Just minutes after reopening The Dusty Bookshelf at 9 a.m. Saturday, owner Diane Meredith told her employees to take a second.
“This is so important,” she said quietly.
A band, The Grateful Dudes, began playing John Denver’s “Take Me Home, Country Roads.” As a dozen employees ran around working, they all laughed, danced and sang along to celebrate the occasion.
Meredith said it was a “Herculean effort” to get the business reopened.
The bookstore, 700 N. Manhattan Ave., has been closed since 2017. That’s when, during a nearly finished remodeling project, some self-heating floor finishing materials spontaneously combusted, Meredith said. Looking around the building, which unfinished but operating, Meredith tried to describe the moment through tears.
“It’s pure joy,” she said.
She answered questions from old and new customers alike, as well as from employees trying to decide where books should go or where she’d like things. The last few weeks, she said, were hectic, but she couldn’t imagine it any other way.
“It was so easy because we were so motivated,” she said. “It really was because all day long, all we got was encouragement, and people cheering us on.”
She said they’ve unintentionally been participating in an “Easter egg hunt” leading up to the opening.
“People have left bags and boxes of books all around Aggieville,” she said. “They’ve dropped them off at Varsity (Donuts, another business Meredith owns) because they couldn’t get into the shop. It’s been super fun.”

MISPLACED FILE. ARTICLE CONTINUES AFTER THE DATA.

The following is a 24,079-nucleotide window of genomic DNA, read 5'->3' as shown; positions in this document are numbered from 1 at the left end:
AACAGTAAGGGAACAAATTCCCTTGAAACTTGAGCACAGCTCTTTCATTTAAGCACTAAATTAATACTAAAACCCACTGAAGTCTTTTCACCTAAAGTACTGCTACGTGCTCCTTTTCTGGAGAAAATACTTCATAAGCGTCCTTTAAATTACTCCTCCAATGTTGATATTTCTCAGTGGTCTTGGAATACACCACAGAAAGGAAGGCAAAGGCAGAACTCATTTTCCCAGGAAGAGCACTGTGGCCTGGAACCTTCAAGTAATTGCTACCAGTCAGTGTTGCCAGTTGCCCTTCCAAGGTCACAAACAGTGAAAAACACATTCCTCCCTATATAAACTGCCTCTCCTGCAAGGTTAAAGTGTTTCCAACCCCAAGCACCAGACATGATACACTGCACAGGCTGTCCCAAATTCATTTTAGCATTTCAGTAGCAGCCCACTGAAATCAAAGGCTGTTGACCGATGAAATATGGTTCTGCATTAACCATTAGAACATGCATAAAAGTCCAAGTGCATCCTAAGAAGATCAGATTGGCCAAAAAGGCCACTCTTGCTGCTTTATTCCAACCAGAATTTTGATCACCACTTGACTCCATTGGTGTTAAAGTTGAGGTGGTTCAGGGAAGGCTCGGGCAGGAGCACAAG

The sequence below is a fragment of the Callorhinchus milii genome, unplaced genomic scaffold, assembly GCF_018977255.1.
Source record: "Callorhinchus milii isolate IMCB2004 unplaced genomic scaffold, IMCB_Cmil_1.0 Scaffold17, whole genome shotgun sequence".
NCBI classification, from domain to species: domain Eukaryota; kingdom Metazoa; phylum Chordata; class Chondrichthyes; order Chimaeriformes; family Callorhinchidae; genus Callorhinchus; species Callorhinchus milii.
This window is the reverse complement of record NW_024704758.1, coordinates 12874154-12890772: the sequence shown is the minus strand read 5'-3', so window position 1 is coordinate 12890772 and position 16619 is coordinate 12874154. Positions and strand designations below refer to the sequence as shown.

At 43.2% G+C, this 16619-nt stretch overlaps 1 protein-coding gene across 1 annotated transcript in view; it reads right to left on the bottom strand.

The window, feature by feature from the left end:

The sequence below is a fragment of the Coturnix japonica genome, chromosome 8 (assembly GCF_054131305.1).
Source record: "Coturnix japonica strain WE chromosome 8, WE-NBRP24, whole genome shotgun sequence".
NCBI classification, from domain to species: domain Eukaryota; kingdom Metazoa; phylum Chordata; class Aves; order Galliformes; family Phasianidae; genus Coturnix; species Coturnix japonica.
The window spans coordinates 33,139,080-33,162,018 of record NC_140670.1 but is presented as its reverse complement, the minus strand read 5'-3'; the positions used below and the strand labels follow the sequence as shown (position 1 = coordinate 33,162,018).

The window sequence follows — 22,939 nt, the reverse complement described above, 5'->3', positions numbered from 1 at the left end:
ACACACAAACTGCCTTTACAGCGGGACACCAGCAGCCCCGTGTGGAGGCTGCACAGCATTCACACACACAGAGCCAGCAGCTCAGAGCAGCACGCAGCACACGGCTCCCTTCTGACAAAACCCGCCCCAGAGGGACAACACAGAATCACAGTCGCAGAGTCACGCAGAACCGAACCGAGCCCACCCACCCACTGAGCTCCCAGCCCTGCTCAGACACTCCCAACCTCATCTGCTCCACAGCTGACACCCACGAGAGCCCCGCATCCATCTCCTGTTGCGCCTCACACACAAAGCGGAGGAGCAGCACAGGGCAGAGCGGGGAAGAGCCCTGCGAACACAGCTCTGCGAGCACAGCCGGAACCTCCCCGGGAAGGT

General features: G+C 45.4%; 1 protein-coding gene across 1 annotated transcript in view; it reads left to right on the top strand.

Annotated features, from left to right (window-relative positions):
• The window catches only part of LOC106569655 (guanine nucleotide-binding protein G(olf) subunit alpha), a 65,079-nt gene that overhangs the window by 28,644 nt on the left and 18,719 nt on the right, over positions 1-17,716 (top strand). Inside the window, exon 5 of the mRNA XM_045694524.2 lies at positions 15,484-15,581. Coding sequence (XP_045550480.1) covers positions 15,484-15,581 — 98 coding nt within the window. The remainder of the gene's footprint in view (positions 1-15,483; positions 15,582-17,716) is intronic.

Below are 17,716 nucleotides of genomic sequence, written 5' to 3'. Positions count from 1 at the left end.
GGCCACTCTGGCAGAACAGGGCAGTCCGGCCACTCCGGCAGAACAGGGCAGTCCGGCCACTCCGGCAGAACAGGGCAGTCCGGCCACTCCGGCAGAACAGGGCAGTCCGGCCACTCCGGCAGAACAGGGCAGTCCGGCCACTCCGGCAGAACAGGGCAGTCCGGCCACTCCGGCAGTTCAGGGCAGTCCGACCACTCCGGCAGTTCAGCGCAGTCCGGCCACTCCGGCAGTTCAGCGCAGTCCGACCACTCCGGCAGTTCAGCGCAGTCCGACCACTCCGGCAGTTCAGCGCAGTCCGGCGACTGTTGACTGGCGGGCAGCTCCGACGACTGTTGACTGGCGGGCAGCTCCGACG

Meredith said she and the crew worked until midnight Friday and arrived back at the shop at 7 a.m. Saturday to try and get as much accomplished as possible. Manager Sarah Wilson said it was a lot to process.
“Last night, even though it’s not fully there yet, we were tearing up,” Wilson said. “It’s just so good to have this place back up, and we’re so excited to see all the customers again. We had a lot of regulars, and we missed them.”
Wilson priced books and rang up customers. Around 9:15 a.m., she rang up the first sale of the new shop: “This is How We Do It” by Matt Lamothe and “Busy, Busy Town,” by Richard Scarry for 3-year-old Parker Chamberlin.
Meredith said she wanted to get everything done as quickly as they could.
“We have blisters on our feet, but you can’t even feel them,” she said. “Sleeping is just annoying now. I normally love it, but now I just want to be back here.”
Tony Ridder, David Seay and BrotherJeb Bolan kept the music playing, singing and playing harmonica, guitar and banjo.
Meredith said eventually, the store will serve lunch-type foods and coffee. The bookstore also will start selling new books in addition to the used books it always had. She said they will get some sofas and cafe tables for people to sit down to eat, drink and read at during the day.
“We need to flesh out the sweet stuff, and get more books on the shelves. We need to do more everything,” she said.
“We have more lighting, but it’s still in the box. We’re just going to start doing a couple things a day, every day getting something off the list. It’ll get done in a reasonable time… The crazy is over, now we’re just taking it one day at a time.”
Customer MaryAlice Phillips of Wamego said she was just excited to be back in the store at all.
“I’m so thrilled,” she said. “I’ve been hanging on for this for a long time.”